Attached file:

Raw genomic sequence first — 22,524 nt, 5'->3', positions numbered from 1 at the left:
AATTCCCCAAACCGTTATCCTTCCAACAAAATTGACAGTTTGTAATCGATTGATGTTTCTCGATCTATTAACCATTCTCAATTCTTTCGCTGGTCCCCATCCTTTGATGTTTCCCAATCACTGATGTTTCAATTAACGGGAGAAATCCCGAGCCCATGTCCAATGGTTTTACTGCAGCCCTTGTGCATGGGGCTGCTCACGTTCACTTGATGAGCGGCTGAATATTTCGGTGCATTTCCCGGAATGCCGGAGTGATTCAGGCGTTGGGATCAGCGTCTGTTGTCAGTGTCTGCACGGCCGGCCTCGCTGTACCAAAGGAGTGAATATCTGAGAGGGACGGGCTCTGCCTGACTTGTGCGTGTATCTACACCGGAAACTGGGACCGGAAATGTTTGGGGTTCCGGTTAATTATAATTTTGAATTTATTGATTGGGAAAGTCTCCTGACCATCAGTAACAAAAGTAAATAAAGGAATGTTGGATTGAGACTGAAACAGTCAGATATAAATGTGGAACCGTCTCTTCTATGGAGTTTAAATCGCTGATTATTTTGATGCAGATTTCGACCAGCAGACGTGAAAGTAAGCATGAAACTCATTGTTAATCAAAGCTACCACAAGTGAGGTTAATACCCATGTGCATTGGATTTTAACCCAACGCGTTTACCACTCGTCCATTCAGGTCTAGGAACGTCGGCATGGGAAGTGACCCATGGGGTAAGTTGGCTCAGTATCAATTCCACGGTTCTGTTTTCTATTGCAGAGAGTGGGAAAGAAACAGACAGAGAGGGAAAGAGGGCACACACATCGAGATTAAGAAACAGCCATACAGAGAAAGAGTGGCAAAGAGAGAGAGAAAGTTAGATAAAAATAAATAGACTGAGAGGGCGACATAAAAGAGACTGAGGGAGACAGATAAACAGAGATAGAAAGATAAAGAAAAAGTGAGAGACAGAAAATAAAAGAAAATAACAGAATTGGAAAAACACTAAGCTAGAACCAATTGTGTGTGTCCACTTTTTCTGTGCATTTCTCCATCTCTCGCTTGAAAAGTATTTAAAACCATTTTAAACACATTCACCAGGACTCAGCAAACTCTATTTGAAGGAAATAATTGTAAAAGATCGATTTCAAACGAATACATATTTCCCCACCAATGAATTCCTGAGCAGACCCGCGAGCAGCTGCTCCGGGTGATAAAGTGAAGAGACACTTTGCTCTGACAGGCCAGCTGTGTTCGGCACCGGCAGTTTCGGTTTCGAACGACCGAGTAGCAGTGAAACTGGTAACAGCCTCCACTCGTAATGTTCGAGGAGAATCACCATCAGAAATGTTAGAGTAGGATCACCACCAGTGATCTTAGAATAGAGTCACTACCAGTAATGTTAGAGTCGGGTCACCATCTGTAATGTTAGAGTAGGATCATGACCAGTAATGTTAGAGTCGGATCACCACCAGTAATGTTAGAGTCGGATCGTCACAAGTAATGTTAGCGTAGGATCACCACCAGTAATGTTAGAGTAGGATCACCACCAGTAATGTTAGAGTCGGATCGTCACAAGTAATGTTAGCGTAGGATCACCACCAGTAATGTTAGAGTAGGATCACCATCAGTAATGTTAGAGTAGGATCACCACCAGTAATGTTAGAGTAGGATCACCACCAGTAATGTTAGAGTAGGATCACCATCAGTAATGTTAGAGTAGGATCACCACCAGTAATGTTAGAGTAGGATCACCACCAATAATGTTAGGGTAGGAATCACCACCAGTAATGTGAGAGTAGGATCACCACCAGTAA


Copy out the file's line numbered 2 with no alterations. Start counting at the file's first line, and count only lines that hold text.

AATTCCCCAAACCGTTATCCTTCCAACAAAATTGACAGTTTGTAATCGATTGATGTTTCTCGATCTATTAACCATTCTCAATTCTTTCGCTGGTCCCCATCCTTTGATGTTTCCCAATCACTGATGTTTCAATTAACGGGAGAAATCCCGAGCCCATGTCCAATGGTTTTACTGCAGCCCTTGTGCATGGGGCTGCTCACGTTCACTTGATGAGCGGCTGAATATTTCGGTGCATTTCCCGGAATGCCGGAGTGATTCAGGCGTTGGGATCAGCGTCTGTTGTCAGTGTCTGCACGGCCGGCCTCGCTGTACCAAAGGAGTGAATATCTGAGAGGGACGGGCTCTGCCTGACTTGTGCGTGTATCTACACCGGAAACTGGGACCGGAAATGTTTGGGGTTCCGGTTAATTATAATTTTGAATTTATTGATTGGGAAAGTCTCCTGACCATCAGTAACAAAAGTAAATAAAGGAATGTTGGATTGAGACTGAAACAGTCAGATATAAATGTGGAACCGTCTCTTCTATGGAGTTTAAATCGCTGATTATTTTGATGCAGATTTCGACCAGCAGACGTGAAAGTAAGCATGAAACTCATTGTTAATCAAAGCTACCACAAGTGAGGTTAATACCCATGTGCATTGGATTTTAACCCAACGCGTTTACCACTCGTCCATTCAGGTCTAGGAACGTCGGCATGGGAAGTGACCCATGGGGTAAGTTGGCTCAGTATCAATTCCACGGTTCTGTTTTCTATTGCAGAGAGTGGGAAAGAAACAGACAGAGAGGGAAAGAGGGCACACACATCGAGATTAAGAAACAGCCATACAGAGAAAGAGTGGCAAAGAGAGAGAGAAAGTTAGATAAAAATAAATAGACTGAGAGGGCGACATAAAAGAGACTGAGGGAGACAGATAAACAGAGATAGAAAGATAAAGAAAAAGTGAGAGACAGAAAATAAAAGAAAATAACAGAATTGGAAAAACACTAAGCTAGAACCAATTGTGTGTGTCCACTTTTTCTGTGCATTTCTCCATCTCTCGCTTGAAAAGTATTTAAAACCATTTTAAACACATTCACCAGGACTCAGCAAACTCTATTTGAAGGAAATAATTGTAAAAGATCGATTTCAAACGAATACATATTTCCCCACCAATGAATTCCTGAGCAGACCCGCGAGCAGCTGCTCCGGGTGATAAAGTGAAGAGACACTTTGCTCTGACAGGCCAGCTGTGTTCGGCACCGGCAGTTTCGGTTTCGAACGACCGAGTAGCAGTGAAACTGGTAACAGCCTCCACTCGTAATGTTCGAGGAGAATCACCATCAGAAATGTTAGAGTAGGATCACCACCAGTGATCTTAGAATAGAGTCACTACCAGTAATGTTAGAGTCGGGTCACCATCTGTAATGTTAGAGTAGGATCATGACCAGTAATGTTAGAGTCGGATCACCACCAGTAATGTTAGAGTCGGATCGTCACAAGTAATGTTAGCGTAGGATCACCACCAGTAATGTTAGAGTAGGATCACCACCAGTAATGTTAGAGTCGGATCGTCACAAGTAATGTTAGCGTAGGATCACCACCAGTAATGTTAGAGTAGGATCACCATCAGTAATGTTAGAGTAGGATCACCACCAGTAATGTTAGAGTAGGATCACCACCAGTAATGTTAGAGTAGGATCACCATCAGTAATGTTAGAGTAGGATCACCACCAGTAATGTTAGAGTAGGATCACCACCAATAATGTTAGGGTAGGAATCACCACCAGTAATGTGAGAGTAGGATCACCACCAGTAA